Central Advisory Commission

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Central Advisory Commission
of the Communist Party of China

Coat of arms or logo
Advisory body composed of elder members of the Central Committee of the Communist Party of China, Communist Party of China
Elected by
SeatsBetween 172 and 200
Meeting place
Huairen Hall, Zhongnanhai
Beijing (Standing Committee)[1]
Great Hall of the People, Beijing
(Plenary Meetings)[2]

The Central Advisory Commission (simplified Chinese: 中央顾问委员会; traditional Chinese: 中央顧問委員會; pinyin: Zhōngyāng Gùwèn Wěiyuánhuì) (CAC) was a body of the Communist Party of China that existed during the era of the paramount leadership of Deng Xiaoping. The body was supposed to provide "political assistance and consultation" to the Party's Central Committee; however, as the CAC was a select group of senior Party members, it was often seen as having more authority unofficially than that body.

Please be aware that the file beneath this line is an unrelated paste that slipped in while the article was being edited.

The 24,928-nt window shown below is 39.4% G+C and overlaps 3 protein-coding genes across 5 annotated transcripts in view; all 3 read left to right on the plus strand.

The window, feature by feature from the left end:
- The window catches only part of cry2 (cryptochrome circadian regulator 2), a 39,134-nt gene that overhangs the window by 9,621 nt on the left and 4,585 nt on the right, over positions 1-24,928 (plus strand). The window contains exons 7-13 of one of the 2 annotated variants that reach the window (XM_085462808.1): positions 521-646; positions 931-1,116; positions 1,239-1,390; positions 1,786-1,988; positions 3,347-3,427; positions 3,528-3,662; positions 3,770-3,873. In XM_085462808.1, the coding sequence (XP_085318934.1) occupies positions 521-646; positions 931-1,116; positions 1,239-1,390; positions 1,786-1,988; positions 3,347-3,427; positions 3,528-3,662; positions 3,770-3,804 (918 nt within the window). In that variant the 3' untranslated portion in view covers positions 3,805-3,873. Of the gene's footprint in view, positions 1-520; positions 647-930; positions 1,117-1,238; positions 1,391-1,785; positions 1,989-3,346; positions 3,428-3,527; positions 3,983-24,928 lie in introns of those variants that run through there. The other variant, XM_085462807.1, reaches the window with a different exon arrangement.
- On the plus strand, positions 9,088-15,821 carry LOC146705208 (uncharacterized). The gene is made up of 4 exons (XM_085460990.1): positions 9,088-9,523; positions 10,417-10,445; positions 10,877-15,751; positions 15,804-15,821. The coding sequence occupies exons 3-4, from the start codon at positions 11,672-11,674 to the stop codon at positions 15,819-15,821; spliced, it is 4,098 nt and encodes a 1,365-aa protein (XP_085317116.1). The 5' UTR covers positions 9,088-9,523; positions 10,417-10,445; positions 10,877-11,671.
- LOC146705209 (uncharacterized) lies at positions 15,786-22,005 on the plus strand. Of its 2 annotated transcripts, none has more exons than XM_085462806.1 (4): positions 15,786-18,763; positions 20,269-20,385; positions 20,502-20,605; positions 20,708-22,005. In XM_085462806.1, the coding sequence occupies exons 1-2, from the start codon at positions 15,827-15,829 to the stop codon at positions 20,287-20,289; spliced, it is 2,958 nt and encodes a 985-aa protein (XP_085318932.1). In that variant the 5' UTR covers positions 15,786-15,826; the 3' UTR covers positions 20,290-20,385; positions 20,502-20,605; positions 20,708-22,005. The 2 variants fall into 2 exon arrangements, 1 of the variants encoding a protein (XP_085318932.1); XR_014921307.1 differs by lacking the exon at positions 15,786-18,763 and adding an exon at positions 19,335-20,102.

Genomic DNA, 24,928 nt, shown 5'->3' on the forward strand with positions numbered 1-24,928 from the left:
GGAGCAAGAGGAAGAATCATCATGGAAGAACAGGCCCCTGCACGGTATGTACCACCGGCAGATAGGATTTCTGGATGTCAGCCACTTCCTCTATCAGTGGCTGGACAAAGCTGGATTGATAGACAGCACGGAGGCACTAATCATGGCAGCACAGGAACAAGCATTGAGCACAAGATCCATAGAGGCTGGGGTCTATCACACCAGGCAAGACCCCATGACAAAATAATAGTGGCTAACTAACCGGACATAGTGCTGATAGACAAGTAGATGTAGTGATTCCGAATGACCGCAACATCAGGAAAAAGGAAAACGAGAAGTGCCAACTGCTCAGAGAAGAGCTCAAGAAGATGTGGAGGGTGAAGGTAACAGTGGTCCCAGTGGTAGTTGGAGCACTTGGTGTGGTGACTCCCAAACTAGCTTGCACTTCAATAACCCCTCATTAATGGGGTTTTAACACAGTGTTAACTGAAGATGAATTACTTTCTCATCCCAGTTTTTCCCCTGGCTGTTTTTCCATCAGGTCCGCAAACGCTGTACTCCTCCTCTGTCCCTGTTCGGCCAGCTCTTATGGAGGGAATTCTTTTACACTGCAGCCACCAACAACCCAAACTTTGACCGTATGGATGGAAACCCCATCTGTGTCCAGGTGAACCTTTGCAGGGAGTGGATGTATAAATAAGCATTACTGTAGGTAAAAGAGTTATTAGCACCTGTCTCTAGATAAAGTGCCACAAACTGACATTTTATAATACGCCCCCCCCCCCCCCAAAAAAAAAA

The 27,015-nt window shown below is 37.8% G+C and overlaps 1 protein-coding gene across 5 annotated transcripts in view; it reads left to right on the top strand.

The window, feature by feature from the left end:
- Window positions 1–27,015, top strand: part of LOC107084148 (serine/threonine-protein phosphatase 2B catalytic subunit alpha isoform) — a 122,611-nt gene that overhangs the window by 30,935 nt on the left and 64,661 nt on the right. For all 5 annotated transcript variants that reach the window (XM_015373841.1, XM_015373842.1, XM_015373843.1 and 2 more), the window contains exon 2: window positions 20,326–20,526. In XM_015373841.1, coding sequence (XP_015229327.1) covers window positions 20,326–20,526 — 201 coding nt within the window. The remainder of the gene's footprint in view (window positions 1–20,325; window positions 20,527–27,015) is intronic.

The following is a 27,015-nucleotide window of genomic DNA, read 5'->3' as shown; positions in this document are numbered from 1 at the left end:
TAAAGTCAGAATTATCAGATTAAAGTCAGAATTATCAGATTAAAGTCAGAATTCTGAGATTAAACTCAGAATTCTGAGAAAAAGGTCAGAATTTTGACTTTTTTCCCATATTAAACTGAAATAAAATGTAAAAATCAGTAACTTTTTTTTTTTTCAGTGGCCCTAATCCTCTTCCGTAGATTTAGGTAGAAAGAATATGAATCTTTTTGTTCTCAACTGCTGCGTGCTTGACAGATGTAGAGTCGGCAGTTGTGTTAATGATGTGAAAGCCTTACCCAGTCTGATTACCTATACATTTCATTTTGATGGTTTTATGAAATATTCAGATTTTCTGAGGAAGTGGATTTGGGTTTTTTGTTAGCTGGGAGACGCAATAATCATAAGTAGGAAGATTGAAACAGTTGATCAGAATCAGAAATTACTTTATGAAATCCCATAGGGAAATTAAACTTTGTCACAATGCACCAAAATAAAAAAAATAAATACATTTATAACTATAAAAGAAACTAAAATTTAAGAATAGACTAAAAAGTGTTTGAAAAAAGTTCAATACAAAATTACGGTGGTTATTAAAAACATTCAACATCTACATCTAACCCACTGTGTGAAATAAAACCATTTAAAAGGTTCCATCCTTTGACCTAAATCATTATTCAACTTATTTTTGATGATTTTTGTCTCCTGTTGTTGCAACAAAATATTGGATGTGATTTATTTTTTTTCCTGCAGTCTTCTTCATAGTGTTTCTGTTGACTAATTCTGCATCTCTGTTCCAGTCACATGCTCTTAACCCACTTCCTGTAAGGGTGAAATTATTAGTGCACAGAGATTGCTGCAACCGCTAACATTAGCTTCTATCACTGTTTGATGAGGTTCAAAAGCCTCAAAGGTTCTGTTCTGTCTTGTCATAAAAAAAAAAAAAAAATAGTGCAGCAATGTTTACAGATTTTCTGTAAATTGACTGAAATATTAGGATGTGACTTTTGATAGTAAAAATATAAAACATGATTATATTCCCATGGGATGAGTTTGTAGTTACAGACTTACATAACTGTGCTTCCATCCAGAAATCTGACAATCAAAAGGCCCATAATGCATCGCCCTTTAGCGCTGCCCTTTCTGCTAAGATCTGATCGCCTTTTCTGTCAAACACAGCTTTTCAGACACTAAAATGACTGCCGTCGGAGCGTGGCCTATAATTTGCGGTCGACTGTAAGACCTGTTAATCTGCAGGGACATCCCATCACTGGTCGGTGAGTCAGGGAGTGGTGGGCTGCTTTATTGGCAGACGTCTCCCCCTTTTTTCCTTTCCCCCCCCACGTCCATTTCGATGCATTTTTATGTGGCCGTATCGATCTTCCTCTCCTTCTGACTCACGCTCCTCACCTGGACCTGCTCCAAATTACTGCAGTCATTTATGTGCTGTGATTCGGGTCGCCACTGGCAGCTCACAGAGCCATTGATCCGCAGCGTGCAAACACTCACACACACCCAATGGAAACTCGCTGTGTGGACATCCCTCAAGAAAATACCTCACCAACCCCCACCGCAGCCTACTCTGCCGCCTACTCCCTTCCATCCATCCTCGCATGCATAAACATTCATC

The commission was established after the Twelfth Party Congress in 1982, and abolished in 1992. Its chairmen were Deng Xiaoping (1982–1987) and Chen Yun (1987–1992). Its membership was offered only to members of the Central Committee with forty years or more of service which made it an important forum for the Eight Elders to remain formally involved in politics. Directors and Deputy Directors were required to have first served in the Politburo or Standing Committee. Despite being supposedly advisory its power surpassed that of the Politburo Standing Committee and was nicknamed the "Sitting Committee" on account of the advanced age of its members.

See also[edit]


  1. ^ Wang, Mei. "中央顧問委員會:特定歷史時期的獨特選擇". People. People's Network. Retrieved 16 February 2018.
  2. ^ "中顾委第四次全会(1985年9月14日)". People. People's Network. Retrieved 16 February 2018.